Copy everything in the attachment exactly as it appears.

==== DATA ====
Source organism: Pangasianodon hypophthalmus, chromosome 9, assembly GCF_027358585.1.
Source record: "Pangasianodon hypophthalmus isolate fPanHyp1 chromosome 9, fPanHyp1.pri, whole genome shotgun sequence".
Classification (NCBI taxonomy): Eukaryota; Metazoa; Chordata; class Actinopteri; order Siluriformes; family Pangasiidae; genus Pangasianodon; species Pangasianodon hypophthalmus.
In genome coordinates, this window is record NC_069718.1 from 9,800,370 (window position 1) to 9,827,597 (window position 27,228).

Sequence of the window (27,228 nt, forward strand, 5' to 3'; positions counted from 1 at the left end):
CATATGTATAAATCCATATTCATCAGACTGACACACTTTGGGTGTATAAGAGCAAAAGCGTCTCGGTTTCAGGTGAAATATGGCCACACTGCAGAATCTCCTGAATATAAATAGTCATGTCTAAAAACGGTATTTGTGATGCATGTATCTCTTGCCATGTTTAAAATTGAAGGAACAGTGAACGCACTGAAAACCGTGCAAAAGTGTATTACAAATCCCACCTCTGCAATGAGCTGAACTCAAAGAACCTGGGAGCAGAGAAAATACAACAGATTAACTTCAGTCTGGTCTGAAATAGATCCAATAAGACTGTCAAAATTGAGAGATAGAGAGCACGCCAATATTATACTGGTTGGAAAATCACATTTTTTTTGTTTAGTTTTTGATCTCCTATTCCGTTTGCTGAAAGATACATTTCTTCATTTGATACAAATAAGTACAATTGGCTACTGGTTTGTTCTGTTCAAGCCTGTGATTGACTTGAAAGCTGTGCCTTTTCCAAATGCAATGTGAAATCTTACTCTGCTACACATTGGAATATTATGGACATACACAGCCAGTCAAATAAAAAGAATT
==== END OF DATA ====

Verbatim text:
Source organism: Pangasianodon hypophthalmus, chromosome 9, assembly GCF_027358585.1.
Source record: "Pangasianodon hypophthalmus isolate fPanHyp1 chromosome 9, fPanHyp1.pri, whole genome shotgun sequence".
Classification (NCBI taxonomy): Eukaryota; Metazoa; Chordata; class Actinopteri; order Siluriformes; family Pangasiidae; genus Pangasianodon; species Pangasianodon hypophthalmus.
In genome coordinates, this window is record NC_069718.1 from 9,800,370 (window position 1) to 9,827,597 (window position 27,228).

Sequence of the window (27,228 nt, forward strand, 5' to 3'; positions counted from 1 at the left end):
CATATGTATAAATCCATATTCATCAGACTGACACACTTTGGGTGTATAAGAGCAAAAGCGTCTCGGTTTCAGGTGAAATATGGCCACACTGCAGAATCTCCTGAATATAAATAGTCATGTCTAAAAACGGTATTTGTGATGCATGTATCTCTTGCCATGTTTAAAATTGAAGGAACAGTGAACGCACTGAAAACCGTGCAAAAGTGTATTACAAATCCCACCTCTGCAATGAGCTGAACTCAAAGAACCTGGGAGCAGAGAAAATACAACAGATTAACTTCAGTCTGGTCTGAAATAGATCCAATAAGACTGTCAAAATTGAGAGATAGAGAGCACGCCAATATTATACTGGTTGGAAAATCACATTTTTTTTGTTTAGTTTTTGATCTCCTATTCCGTTTGCTGAAAGATACATTTCTTCATTTGATACAAATAAGTACAATTGGCTACTGGTTTGTTCTGTTCAAGCCTGTGATTGACTTGAAAGCTGTGCCTTTTCCAAATGCAATGTGAAATCTTACTCTGCTACACATTGGAATATTATGGACATACACAGCCAGTCAAATAAAAAGAATT